Wednesday, May 22, 2013

Blog housekeeping and real live entertainment!

HI. No highfalutin library philosophy today. Today is just notes on my sidebars over there (yes, yes, off to the right, huddling against my printer for comfort. You can't see my printer? Well then, what's to the right of your screen?). And then we whisk you off to literature (no, you don't have to go). So it's either a slow day on the blog or a heavy one, depending on how you look at it.

First, our inaugural feature of 'What's the free food in the break room' has either been eliminated or put on sabbatical. This may be because no one brings in any interesting free food anymore. I'm hoping that has nothing to do with my occasionally inadvertently referring to it as poison. I meant it affectionately. You may also notice my increased use of the space right to help organize my copious blog posts. These things multiply like tribbles! Some of them I don't even write, they just spawn! Anyway, the people willing to actually talk about my blog with me seem pretty comprehensive oriented and use the phrase "need to get caught up" or "am all caught up". But in my unceasing optimism I see millions of new readers, and I am thinking maybe some links to thematic groupings of posts will be of use to them. Finally, I have posted up the second Wiki story, which one can probably fathom without reading the first, though the first is up there too. It can all be found through the 'Short detective stories' link at my entertainment hub over there on the right, next to the...oh, just, to the right.  Anyway, to help you along with this I am putting the start of the story here. Just try it. You don't have to click the continue link at the end of it. It'll be good for you! There is a special kind of high fiber in this story, and omega nine, which is three times as powerful as omega three.

Wiki and the Dog that Barked

Wiki Magenta was a detective, but detectives need cases and cases can be very hard to come by. Solving, so effectively, the case of her own being robbed was impressive enough to Phoebe and I, but not the sort of thing with a lot of future to it. Wiki allowed herself to be carefully introduced to kids around the neighborhood and even had a couple of my friends over. She inspired more awe and respect than outright affection, and when the information was quietly made available that she worked, at a small, sliding fee, as a detective, it did not inspire the derision and skepticism nearly anyone else would have engendered. Nevertheless, it did not either get her clients. Few people, and perhaps even more so kids, think in terms of detectives as useful tools in life, and an extraordinary resource such as Wiki was outside of the normal conception. She had to be learned.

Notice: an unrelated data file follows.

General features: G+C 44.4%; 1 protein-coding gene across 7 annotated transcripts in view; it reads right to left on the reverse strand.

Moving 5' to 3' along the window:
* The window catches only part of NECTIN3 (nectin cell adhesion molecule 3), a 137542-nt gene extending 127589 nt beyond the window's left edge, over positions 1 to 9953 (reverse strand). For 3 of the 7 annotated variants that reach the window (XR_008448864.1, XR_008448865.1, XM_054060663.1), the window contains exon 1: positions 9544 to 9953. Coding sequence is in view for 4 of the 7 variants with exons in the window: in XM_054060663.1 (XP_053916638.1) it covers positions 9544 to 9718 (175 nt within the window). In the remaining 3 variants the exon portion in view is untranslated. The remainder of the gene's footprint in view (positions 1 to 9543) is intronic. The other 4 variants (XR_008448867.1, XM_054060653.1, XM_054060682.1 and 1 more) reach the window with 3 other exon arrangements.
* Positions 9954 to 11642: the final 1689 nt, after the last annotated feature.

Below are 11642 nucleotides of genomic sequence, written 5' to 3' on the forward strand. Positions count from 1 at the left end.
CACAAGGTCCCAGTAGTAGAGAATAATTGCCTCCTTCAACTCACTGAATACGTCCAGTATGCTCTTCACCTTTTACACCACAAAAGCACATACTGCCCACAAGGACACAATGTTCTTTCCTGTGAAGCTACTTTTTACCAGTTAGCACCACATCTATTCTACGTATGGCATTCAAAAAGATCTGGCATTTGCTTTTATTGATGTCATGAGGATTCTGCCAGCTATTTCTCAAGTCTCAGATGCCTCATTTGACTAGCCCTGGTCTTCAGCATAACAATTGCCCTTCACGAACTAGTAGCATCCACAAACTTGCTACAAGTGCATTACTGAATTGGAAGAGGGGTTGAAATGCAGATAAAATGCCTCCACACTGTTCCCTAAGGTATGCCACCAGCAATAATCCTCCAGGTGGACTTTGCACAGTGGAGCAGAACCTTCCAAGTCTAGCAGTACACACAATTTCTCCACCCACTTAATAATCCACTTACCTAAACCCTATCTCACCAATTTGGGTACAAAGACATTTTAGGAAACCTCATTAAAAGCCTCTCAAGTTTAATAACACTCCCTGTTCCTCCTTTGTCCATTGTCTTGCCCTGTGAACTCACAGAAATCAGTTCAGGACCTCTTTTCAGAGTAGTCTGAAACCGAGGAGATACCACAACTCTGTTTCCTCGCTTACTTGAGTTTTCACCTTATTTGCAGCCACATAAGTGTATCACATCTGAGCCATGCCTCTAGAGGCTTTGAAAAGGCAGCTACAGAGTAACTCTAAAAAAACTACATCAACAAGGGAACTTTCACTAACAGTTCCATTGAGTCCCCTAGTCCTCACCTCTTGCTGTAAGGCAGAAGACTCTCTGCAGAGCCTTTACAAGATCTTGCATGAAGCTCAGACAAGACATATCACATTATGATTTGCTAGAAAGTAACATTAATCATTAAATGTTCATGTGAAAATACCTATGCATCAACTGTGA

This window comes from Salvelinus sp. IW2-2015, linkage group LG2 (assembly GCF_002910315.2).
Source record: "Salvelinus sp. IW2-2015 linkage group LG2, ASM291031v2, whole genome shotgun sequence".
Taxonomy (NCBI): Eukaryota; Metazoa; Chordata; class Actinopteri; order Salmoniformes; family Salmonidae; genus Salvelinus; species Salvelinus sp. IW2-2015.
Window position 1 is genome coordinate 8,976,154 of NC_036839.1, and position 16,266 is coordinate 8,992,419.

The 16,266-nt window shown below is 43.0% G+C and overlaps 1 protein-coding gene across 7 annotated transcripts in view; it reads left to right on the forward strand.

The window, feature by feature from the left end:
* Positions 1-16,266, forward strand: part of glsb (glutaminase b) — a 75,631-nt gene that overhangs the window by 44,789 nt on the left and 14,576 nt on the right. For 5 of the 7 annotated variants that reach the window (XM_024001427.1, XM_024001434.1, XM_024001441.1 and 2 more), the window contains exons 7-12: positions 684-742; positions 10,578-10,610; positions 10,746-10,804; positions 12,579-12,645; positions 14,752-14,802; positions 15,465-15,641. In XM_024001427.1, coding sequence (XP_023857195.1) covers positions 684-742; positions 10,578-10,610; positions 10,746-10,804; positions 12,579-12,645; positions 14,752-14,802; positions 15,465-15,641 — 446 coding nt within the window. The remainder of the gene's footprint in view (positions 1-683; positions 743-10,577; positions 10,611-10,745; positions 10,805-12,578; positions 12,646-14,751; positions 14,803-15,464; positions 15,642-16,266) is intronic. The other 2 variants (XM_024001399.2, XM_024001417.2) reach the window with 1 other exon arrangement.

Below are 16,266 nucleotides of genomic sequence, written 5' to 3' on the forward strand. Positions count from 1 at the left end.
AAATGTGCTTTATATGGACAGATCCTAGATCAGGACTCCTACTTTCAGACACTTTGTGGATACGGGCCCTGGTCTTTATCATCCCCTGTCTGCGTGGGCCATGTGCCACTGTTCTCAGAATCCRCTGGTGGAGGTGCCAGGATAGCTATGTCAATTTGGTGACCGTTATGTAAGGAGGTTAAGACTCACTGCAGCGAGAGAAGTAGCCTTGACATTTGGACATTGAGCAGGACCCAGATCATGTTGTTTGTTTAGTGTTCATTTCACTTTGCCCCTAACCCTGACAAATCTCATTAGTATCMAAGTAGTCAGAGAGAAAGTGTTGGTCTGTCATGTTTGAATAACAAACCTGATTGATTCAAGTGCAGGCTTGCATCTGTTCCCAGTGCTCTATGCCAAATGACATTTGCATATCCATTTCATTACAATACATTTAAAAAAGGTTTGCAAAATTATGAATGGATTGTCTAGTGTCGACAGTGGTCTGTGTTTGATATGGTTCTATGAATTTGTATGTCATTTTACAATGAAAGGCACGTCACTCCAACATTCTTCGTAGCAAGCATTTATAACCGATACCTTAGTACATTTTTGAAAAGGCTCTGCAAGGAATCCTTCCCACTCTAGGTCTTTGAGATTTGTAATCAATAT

My and Phoebe's summer was coming out way better than I had any hope. On the one hand there was the perfectly enjoyable standard stuff I had every reason to expect. I had a long little league season with a team that had its act together and a shot at state glory, and the aimless adventures of the neighborhood kids and the long bike rides with longtime buddies James and Keith. My dad, head chef at one of the best restaurants in the city, liked to whisk Phoebs and I off on strange culinary experiments around town for the education of our palates (Phoebe went at this with more gusto than me, but I loved the different cultures and strange people we got to meet more than the things people managed to do with the fat of geese). My mother, an avant garde composer (meaning no disrespect, but this means she made music you likely wouldn't recognize as, well, music), saw to our arts entertainments when she had a chance (this was interesting, but something closer to hard work than to the experience of seeing the latest Star Trek movie). But whereas in past summers there was a large chunk of leftover time spent spacing out in front of screens or asking people what they wanted to do in a desperate and futile hope that they will say, first, anything possible, and second, something actually appealing, this summer, instead, nearly obliterating that chunk, was Wiki. 

No comments:

Post a Comment

If you were wondering, yes, you should comment. Not only does it remind me that I must write in intelligible English because someone is actually reading what I write, but it is also a pleasure for me since I am interested in anything you have to say.

I respond to pretty much every comment. It's like a free personalized blog post!

One last detail: If you are commenting on a post more than two weeks old I have to go in and approve it. It's sort of a spam protection device. Also, rarely, a comment will go to spam on its own. Give either of those a day or two and your comment will show up on the blog.